Sally Pei (Yale University Law School) has posted Unveiling Inequality: Burqa Bans and Nondiscrimination Jurisprudence at the European Court of Human Rights. The abstract follows.
Over the past decade, Europe has been the site of strident debates over integration and Islam. One major pole of controversy is the trend toward enacting legislation to prohibit Islamic veils from public places. Laws banning face coverings, already in force in France and Belgium, are under consideration in a number of European countries, including the Netherlands, Italy, and Switzerland. The laws raise fundamental questions about what it means to be French, Belgian, Dutch, or indeed European. But the bans are of special interest for another reason: They provide a likely testing ground for the nascent nondiscrimination jurisprudence of the European Court of Human Rights (“the Court”), and a potential opportunity to bolster legal safeguards against discrimination at the regional level.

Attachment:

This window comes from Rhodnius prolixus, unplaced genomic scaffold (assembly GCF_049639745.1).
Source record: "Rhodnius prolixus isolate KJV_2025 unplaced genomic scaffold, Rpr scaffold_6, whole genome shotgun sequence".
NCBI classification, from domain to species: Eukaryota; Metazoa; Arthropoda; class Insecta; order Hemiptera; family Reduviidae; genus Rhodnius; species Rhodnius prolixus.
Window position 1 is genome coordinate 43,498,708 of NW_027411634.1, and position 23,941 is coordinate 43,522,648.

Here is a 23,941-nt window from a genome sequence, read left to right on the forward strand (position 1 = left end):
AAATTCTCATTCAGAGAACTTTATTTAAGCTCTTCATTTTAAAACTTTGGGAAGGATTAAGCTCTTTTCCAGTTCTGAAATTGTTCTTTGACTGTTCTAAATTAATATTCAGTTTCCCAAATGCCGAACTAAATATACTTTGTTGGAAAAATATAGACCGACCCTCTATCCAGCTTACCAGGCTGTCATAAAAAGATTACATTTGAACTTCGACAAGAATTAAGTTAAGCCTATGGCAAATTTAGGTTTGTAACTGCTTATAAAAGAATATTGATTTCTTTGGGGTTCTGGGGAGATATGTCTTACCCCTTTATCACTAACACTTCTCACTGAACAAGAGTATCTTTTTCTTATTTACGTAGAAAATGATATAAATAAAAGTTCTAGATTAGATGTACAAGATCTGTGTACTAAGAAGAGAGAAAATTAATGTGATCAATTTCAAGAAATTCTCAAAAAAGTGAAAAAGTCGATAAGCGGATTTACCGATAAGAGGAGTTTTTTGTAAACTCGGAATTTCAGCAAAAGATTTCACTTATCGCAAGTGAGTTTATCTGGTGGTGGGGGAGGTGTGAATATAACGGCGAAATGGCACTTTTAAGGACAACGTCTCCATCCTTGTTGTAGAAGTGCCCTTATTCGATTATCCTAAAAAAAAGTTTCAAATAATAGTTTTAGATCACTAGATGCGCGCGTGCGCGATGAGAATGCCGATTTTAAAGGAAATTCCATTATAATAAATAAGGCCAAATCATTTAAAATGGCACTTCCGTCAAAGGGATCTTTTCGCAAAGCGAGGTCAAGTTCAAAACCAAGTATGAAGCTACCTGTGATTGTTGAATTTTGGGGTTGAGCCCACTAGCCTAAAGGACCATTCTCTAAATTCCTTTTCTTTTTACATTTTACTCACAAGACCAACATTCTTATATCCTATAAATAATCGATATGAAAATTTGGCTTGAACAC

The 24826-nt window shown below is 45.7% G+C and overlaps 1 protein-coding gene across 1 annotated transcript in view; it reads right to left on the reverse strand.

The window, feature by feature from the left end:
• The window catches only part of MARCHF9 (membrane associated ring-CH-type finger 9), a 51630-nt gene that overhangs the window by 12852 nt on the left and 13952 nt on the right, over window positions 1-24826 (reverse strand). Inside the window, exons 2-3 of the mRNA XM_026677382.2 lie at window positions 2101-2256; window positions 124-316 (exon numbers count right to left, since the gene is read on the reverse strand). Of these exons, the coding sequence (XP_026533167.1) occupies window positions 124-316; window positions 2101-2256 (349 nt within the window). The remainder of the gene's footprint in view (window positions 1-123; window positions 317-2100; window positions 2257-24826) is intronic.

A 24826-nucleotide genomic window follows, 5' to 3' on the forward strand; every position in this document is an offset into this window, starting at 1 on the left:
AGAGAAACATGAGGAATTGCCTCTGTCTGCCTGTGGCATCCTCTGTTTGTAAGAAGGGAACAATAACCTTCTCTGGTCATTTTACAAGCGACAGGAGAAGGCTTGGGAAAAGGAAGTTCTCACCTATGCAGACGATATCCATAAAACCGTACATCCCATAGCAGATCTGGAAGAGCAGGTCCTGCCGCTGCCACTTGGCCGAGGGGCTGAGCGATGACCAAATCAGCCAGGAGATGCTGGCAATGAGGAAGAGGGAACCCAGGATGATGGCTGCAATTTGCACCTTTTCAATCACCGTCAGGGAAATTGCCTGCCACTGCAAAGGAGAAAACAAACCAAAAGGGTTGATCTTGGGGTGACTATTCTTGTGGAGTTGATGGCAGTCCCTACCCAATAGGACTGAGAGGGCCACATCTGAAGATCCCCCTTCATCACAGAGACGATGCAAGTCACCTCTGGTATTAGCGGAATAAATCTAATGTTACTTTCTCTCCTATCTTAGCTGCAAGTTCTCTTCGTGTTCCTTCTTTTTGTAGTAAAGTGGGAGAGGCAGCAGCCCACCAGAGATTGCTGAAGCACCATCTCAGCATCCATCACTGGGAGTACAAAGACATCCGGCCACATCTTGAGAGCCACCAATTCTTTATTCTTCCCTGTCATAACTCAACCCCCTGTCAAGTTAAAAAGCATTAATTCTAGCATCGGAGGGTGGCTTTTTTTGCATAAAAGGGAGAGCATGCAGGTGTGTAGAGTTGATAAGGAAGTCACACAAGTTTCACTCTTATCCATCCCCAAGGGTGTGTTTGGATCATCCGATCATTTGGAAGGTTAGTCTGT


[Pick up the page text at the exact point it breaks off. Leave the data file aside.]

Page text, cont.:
The laws might seem to invite an obvious challenge on the grounds that they deny the right to religious freedom guaranteed by Article 9 of the European Convention. But previous cases addressing restrictions on religious dress have sharply narrowed that avenue for redress. This Comment argues, however, that Article 14 nondiscrimination claims can fill that void. The Court’s Article 14 jurisprudence has long been criticized for its limited scope and application, but a recent line of cases in the education context evinces the emergence of a new doctrinal approach to discrimination. Properly applied and reinforced, that case law could mature into a general analytical framework for addressing the claims likely to arise from anti-burqa legislation and other discriminatory measures.